[00:09:06] Bhav: Like you said, I don’t think there’s a sort of like, you’ve completed data, right? Like there’s, it’s not like data completed it, you start off at level one, but just as like start off at level one requires knowing that they’re, you know, you’re a beginner and you have to complete level one, then you go onto level two, you complete level two, you face the boss, you move on to level three, and so on and so forth. And again, the concept of data literacy is on a spectrum, right? There’s literacy in the can you read an Excel file, all the way to the other end, which is can you take like raw data and it’s, you know, from a data warehouse and manipulate it in Python and build some machine learning model out of it, right? And actually for some people being data literate just means being able to get through the first one or two or you know, or three levels.
[00:09:48] Bhav: And for other people who are maybe more, they want to complete, you know, the hardest level of data, they want to go down this route where it’s like, actually they complete all levels plus the bonus missions, plus the big bosses, and they do it on the like extreme, hard level setting. Each one requires a mindset and ability to get over it. So that’s why I say it’s such a philosophical thing because it’s such a grey area.
[00:10:09] Dara: I think it’s just an extension of language. I actually think that the more complicated people try and make the definition or the more complicated they try and make working in data out to be, that then creates that scary dragon that people want to back away from. It’s like just walking into a room where everybody else is speaking a different language, it’s obviously going to be overwhelming. But once you start to learn the basics of that language, then you can have a basic conversation. And then the further you take that, the more advanced that conversation can get.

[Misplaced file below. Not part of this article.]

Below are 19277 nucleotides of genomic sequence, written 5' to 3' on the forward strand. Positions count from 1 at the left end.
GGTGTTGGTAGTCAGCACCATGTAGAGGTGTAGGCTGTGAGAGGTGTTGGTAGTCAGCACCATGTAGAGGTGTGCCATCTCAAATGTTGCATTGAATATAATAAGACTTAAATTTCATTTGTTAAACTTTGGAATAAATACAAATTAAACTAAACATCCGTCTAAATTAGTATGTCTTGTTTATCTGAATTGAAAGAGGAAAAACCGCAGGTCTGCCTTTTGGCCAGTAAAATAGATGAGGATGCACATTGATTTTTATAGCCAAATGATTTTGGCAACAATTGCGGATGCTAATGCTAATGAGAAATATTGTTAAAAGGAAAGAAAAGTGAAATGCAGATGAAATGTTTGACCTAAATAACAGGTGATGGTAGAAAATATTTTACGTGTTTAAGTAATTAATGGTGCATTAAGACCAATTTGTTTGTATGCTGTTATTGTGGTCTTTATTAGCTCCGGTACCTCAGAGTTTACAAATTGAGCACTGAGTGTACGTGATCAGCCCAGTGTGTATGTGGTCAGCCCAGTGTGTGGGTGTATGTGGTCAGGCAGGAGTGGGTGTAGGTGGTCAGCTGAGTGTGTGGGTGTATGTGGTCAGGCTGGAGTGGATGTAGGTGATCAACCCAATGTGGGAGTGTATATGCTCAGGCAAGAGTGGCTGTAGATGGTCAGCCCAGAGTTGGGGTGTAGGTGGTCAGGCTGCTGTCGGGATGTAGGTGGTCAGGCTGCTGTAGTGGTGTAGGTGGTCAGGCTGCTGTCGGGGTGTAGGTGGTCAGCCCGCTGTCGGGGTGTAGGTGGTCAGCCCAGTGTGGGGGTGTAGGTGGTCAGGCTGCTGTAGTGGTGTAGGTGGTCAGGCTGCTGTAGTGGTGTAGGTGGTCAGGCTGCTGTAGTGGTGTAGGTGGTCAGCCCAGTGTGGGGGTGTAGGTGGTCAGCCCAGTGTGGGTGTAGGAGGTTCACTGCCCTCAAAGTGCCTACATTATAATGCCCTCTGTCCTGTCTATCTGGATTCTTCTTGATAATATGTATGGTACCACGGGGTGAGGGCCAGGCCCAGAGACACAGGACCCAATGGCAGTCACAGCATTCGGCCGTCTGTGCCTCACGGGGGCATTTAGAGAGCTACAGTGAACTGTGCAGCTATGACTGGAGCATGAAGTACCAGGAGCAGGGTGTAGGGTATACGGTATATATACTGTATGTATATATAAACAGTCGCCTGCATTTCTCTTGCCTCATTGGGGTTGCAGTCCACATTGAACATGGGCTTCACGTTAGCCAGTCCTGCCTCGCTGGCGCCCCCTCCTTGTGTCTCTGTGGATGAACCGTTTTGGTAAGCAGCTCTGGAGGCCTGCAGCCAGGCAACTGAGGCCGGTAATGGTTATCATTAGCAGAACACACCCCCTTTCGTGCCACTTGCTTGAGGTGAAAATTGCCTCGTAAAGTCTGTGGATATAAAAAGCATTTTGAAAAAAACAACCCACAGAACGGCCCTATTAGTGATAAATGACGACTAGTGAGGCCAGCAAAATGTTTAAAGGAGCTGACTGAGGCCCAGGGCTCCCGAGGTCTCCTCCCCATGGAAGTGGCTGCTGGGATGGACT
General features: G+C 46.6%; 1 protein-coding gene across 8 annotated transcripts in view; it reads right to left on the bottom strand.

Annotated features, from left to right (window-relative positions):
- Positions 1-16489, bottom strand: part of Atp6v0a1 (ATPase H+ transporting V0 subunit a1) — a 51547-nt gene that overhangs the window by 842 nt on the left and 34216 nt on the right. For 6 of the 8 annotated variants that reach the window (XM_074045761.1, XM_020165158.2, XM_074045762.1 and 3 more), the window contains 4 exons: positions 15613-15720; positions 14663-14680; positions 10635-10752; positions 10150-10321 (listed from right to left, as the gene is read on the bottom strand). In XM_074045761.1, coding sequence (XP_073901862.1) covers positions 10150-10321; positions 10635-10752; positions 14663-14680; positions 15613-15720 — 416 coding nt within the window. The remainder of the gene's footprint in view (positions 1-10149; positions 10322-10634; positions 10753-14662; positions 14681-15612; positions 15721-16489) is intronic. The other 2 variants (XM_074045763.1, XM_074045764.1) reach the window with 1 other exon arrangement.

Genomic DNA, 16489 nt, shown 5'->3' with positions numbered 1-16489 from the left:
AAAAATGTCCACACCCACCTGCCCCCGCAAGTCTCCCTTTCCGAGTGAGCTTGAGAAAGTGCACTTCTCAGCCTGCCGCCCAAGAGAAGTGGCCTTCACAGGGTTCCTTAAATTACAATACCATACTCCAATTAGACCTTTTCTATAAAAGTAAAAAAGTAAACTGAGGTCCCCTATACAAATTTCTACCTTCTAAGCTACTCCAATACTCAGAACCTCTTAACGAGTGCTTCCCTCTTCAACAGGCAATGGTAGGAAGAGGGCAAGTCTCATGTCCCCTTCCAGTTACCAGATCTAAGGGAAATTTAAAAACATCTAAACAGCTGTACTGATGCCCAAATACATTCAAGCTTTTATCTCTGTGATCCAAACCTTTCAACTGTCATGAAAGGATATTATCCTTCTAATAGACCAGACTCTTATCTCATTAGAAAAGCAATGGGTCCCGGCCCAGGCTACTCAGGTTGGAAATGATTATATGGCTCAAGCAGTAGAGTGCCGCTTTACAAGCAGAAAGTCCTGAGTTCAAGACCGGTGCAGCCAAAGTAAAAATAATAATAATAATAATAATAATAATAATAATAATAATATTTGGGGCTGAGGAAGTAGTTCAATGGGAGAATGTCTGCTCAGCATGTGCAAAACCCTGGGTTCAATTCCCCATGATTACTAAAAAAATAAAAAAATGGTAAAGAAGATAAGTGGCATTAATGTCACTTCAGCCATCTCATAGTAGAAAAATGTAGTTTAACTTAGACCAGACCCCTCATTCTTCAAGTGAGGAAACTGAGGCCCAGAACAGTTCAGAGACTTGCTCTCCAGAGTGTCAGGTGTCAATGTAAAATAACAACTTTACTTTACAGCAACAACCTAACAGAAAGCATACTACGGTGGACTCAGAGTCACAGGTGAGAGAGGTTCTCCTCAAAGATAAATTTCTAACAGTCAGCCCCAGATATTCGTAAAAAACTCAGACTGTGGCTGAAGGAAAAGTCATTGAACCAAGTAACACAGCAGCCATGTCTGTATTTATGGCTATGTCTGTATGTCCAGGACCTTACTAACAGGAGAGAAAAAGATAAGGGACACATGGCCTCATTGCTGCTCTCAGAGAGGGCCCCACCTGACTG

[00:10:35] Dara: The age we live in now, it is like that next extension of language. It used to be just words and some numbers to go into a shop and buy something and know how much change you should get back. Now this is like that next level of that and because of that, I think it’s actually not just something that’s relevant to us working in a data field, but I think it’s, it’s relevant to everybody in society. I think it would be dangerous to go through life these days without some degree of data literacy because of your information being collected and used online. So I think it goes way beyond even what we do in our daily lives and goes out to, we are getting philosophical here, but it, you know, I do think it relates to society in general. I think it should be in, you know, people should be taught it from young ages to understand and kind of develop data literacy. Just like you would learn language, both your own and maybe a second language and learn numeracy skills as well.
[00:11:30] Daniel: I think this kind of ties into a little bit to my point, or at least my thought around it being potentially contentious, and this isn’t like coming up with a complete opposite perspective of what you guys have said or the kind of the kind of norm approach to data literacy. I just think that, going back to your analogy there of it being a, a language like going into a room with other people that are speaking a completely foreign language to you. I think it’s the idea for me though, it’s not about the reading, that’s the important part, it’s the translation, it’s to be able to speak it. It’s about translating it to people that don’t have a full awareness or data literacy, or they’re not as literate as you are. So it’s not about going into a room and understanding what people are saying. It’s about then understanding that and maybe translating that back into your native tongue, to someone else that might be in the room there.